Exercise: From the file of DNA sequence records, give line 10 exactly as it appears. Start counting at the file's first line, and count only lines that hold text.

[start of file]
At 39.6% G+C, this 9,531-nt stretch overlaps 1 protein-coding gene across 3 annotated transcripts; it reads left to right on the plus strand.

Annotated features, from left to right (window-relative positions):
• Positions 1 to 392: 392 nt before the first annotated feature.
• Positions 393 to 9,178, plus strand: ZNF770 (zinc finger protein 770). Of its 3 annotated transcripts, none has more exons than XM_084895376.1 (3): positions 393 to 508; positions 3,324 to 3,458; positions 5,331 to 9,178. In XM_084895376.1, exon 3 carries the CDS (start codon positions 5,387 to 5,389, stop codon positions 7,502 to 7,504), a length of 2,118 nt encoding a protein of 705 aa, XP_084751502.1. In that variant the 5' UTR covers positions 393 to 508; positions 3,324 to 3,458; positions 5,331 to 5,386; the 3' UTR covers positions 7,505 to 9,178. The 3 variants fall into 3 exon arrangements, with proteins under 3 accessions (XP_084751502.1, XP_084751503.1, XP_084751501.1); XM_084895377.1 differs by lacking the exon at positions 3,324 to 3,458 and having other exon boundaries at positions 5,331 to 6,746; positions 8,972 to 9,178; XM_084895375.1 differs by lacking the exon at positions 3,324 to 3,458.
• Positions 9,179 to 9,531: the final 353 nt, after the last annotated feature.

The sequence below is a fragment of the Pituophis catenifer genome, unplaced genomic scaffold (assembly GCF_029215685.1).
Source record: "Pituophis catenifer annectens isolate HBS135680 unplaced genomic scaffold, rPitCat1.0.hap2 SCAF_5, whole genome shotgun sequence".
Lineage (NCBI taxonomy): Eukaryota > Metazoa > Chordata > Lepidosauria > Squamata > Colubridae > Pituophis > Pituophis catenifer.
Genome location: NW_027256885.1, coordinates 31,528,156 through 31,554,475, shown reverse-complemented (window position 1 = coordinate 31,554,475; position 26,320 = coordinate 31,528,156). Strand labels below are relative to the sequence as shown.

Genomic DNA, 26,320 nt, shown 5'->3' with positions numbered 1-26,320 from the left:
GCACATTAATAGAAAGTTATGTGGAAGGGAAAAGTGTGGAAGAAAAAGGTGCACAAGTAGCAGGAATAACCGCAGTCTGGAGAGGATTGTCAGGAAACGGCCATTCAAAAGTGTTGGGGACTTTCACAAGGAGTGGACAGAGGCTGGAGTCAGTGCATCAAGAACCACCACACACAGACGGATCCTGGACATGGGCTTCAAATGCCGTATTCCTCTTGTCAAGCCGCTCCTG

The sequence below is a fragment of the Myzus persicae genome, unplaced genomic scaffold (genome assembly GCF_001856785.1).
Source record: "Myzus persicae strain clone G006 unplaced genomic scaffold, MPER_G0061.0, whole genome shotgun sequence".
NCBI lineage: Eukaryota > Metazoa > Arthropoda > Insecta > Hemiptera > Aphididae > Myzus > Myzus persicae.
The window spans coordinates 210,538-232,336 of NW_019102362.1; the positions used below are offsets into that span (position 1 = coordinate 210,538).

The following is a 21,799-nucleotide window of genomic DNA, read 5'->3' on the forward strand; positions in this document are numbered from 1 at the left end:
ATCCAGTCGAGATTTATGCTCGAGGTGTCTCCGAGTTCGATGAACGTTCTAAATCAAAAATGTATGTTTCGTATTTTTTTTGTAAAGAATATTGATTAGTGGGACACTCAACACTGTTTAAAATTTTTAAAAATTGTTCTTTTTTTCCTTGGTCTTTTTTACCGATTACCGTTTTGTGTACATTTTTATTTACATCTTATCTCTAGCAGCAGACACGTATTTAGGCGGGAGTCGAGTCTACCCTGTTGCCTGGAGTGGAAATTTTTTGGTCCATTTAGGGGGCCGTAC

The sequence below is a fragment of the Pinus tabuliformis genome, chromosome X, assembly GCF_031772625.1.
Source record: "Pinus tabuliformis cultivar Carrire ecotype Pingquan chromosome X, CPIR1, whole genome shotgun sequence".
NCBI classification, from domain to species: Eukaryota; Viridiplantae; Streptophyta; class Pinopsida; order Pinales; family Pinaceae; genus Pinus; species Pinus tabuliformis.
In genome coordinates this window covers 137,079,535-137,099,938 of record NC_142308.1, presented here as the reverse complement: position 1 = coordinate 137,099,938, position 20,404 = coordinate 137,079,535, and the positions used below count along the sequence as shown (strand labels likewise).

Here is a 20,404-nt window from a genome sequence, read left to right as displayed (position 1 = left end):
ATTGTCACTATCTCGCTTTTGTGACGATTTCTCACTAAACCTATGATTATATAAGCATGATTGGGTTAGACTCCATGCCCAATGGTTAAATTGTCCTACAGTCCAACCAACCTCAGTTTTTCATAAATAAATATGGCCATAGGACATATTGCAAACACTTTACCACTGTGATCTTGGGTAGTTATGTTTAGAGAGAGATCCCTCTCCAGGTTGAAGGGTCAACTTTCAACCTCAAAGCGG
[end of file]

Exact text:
Genomic DNA, 26,320 nt, shown 5'->3' with positions numbered 1-26,320 from the left: